Taking over the full two-floor layout of White Cube’s Mason’s Yard exhibition space, the gallery’s summer exhibition the world is yours, as well as ours explores the richly diverse and energetic forms of Chinese painterly abstraction, considering its format beyond facile classifications as a corollary to Western technique. Delving into the cultural histories and forms of Chinese painting over the past centuries, White Cube presents the abstraction of China’s current crop of artists as a deeper engagement wth a range of practices between modernism and more traditional approaches to the painterly surface. The show places Taoist thought at its base, exploring how the appreciation of abstract form in Chinese culture more broadly has left the door open for diverse experiences and engagements with the canvas in the modern era.
This sense of the discipline as an open format, mixing long-standing philosophical concepts in Chinese philosophy and spirituality with traditional forms such as calligraphy and ink painting, informs modern painting in China across a variety of aesthetic and material concerns. Allusions to Buddhist concepts and traditional methods of graphical logic or image-making abound in artist statements and press materials, each time underscoring the artist’s negotiation of both the historical and the modern in their work. In Zhou Li’s work, for instance, the lilting arcs of calligraphy and ink drawing are explicitly referenced, yet allowed to float free of a contextual ground, instead creating spirals of abstract patterns that reference both landscapes and texts in a free-flowing sense of exchange. Elsewhere, artist Qin Yifeng draws on the vertical alignment of texts as a guiding mode for his marks, allowing a dedicated repetition to deconstruct linguistic inclinations by the viewer in favor of a swirling visual field.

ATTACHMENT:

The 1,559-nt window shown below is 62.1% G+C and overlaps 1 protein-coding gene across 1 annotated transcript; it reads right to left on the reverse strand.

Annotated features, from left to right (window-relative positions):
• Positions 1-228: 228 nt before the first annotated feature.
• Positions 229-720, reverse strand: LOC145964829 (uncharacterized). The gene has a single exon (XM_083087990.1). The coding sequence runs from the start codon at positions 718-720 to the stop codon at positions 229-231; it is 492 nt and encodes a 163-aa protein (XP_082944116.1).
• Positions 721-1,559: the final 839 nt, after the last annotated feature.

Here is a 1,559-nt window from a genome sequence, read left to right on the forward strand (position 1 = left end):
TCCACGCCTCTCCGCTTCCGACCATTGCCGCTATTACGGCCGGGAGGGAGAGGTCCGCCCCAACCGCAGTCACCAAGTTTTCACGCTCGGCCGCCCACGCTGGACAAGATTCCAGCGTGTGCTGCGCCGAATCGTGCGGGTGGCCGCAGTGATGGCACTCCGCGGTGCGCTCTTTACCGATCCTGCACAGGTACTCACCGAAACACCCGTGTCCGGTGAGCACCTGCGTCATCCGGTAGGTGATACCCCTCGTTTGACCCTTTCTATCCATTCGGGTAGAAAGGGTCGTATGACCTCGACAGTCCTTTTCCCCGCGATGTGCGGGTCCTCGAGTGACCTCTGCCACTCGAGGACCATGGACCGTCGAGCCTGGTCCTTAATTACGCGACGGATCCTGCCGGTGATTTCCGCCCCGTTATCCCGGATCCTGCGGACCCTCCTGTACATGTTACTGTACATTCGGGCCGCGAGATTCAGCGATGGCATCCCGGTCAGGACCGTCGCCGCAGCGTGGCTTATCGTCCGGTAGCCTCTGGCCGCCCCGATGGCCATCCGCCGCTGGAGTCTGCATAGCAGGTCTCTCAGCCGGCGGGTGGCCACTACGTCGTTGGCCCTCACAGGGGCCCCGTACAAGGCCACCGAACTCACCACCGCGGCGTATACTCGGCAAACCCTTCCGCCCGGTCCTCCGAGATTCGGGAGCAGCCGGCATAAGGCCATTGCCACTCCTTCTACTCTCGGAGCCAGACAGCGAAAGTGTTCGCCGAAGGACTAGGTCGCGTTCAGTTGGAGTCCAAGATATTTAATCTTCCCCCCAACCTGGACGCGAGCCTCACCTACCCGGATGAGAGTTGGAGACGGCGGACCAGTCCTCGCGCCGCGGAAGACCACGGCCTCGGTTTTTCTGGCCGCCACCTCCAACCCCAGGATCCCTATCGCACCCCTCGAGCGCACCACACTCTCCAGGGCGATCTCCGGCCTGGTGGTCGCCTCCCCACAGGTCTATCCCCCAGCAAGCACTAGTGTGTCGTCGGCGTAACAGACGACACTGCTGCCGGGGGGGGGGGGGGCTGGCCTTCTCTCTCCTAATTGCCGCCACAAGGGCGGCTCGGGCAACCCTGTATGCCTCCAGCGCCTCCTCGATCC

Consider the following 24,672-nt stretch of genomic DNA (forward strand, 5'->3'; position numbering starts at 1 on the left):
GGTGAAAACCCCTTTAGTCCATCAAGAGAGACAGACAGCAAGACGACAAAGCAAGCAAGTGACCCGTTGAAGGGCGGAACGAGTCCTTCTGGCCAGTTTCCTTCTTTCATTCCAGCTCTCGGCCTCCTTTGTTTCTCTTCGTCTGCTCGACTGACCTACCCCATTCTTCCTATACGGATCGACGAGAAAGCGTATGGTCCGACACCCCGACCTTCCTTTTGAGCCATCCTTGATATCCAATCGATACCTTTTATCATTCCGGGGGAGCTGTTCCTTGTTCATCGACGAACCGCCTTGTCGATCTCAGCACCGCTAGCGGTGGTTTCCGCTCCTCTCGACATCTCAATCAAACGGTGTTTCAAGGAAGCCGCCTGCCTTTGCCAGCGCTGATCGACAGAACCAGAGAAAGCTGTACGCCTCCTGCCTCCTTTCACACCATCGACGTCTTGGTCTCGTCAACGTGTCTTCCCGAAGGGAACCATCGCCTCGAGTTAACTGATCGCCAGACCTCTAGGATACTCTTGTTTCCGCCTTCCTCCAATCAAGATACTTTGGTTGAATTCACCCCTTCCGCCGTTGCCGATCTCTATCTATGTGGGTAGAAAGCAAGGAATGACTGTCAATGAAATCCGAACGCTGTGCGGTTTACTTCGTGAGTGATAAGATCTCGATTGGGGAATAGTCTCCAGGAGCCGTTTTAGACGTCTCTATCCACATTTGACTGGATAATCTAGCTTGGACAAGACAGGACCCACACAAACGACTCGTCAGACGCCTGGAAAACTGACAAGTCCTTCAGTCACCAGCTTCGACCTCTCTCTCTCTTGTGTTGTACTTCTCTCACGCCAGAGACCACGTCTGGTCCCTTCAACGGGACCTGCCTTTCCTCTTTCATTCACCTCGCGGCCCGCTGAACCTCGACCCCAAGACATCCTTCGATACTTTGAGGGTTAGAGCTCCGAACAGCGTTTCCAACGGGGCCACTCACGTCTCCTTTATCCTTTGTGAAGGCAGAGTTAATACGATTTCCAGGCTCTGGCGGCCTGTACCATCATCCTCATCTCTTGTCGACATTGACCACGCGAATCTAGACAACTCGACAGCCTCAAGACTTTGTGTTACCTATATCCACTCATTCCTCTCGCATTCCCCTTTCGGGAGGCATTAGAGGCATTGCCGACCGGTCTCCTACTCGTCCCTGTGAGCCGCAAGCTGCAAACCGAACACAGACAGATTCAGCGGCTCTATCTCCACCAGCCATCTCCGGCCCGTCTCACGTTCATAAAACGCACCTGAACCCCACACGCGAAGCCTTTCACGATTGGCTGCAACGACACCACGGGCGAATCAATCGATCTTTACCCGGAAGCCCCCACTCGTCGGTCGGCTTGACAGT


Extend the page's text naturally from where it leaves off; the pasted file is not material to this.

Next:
Elsewhere, the concept of the landscape takes a more prominent center stage, particularly with artist Liang Quan’s rice paper and ink works. Drawing on the slight, minimalist inflections of ink painting and landscapes, and applying these influences in concert with his study of the work of Richard Diebenkorn, the artist’s work utilizes gently executed grids and subtle collage-work to create shifting, multi-faceted compositions that function as much by the aggregate of their implied or negative space, as by the marks and cuts of the artist.
This sense of discourse, and its malleability in the hands of the artist, ultimately underscores the binding threads of the artists on view. Building their works on a range of historical touchstones, and then using these elements to extend their own formal interests into a variety of new possibilities, the show ultimately presents the artists as practitioners of language, reshaping recognizable material formats and concepts in pursuit of new modes of expression. Through continued examination, these works present a group of artists building a new visual language from the myriad formal constructs of their nation’s history, and ultimately placing this same historical encounter into play with that of artists exploring similar fusions around the globe. Presenting such a focused series of technical and compositional interests from the roots of their shared discursive moorings, the show offers a contextual introduction to the artists on view that feels particularly connected and well-developed.
The world is yours, as well as ours is on view through September 17th.
— D. Creahan
The world is yours, as well as ours at White Cube [Exhibition Site]